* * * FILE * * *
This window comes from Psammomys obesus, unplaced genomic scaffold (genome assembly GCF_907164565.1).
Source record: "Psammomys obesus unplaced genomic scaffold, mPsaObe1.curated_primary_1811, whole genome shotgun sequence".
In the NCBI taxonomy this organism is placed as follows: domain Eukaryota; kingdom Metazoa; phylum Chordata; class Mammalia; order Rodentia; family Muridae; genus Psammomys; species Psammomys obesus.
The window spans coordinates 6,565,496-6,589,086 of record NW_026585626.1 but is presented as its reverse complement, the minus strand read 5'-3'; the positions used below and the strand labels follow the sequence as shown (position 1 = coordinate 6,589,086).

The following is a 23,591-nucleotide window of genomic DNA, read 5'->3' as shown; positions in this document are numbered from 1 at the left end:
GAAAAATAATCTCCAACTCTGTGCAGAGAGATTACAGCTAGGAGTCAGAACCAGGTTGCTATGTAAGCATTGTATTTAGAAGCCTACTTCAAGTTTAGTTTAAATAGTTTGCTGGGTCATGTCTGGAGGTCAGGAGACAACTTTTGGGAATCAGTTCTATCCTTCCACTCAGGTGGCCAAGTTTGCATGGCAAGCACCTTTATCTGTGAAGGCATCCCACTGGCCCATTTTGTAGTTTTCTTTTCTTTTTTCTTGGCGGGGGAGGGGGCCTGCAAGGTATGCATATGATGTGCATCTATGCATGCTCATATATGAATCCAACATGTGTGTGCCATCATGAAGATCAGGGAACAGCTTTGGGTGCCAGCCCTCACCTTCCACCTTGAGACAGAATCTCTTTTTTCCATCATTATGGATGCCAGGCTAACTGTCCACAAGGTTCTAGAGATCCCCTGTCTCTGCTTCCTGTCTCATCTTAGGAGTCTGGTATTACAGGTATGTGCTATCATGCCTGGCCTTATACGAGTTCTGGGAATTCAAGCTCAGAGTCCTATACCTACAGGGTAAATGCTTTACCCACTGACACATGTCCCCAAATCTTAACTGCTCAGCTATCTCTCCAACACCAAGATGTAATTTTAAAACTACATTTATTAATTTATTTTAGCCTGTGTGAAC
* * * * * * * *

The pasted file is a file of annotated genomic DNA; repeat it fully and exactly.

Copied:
This window comes from Psammomys obesus, unplaced genomic scaffold (genome assembly GCF_907164565.1).
Source record: "Psammomys obesus unplaced genomic scaffold, mPsaObe1.curated_primary_1811, whole genome shotgun sequence".
In the NCBI taxonomy this organism is placed as follows: domain Eukaryota; kingdom Metazoa; phylum Chordata; class Mammalia; order Rodentia; family Muridae; genus Psammomys; species Psammomys obesus.
The window spans coordinates 6,565,496-6,589,086 of record NW_026585626.1 but is presented as its reverse complement, the minus strand read 5'-3'; the positions used below and the strand labels follow the sequence as shown (position 1 = coordinate 6,589,086).

The following is a 23,591-nucleotide window of genomic DNA, read 5'->3' as shown; positions in this document are numbered from 1 at the left end:
GAAAAATAATCTCCAACTCTGTGCAGAGAGATTACAGCTAGGAGTCAGAACCAGGTTGCTATGTAAGCATTGTATTTAGAAGCCTACTTCAAGTTTAGTTTAAATAGTTTGCTGGGTCATGTCTGGAGGTCAGGAGACAACTTTTGGGAATCAGTTCTATCCTTCCACTCAGGTGGCCAAGTTTGCATGGCAAGCACCTTTATCTGTGAAGGCATCCCACTGGCCCATTTTGTAGTTTTCTTTTCTTTTTTCTTGGCGGGGGAGGGGGCCTGCAAGGTATGCATATGATGTGCATCTATGCATGCTCATATATGAATCCAACATGTGTGTGCCATCATGAAGATCAGGGAACAGCTTTGGGTGCCAGCCCTCACCTTCCACCTTGAGACAGAATCTCTTTTTTCCATCATTATGGATGCCAGGCTAACTGTCCACAAGGTTCTAGAGATCCCCTGTCTCTGCTTCCTGTCTCATCTTAGGAGTCTGGTATTACAGGTATGTGCTATCATGCCTGGCCTTATACGAGTTCTGGGAATTCAAGCTCAGAGTCCTATACCTACAGGGTAAATGCTTTACCCACTGACACATGTCCCCAAATCTTAACTGCTCAGCTATCTCTCCAACACCAAGATGTAATTTTAAAACTACATTTATTAATTTATTTTAGCCTGTGTGAAC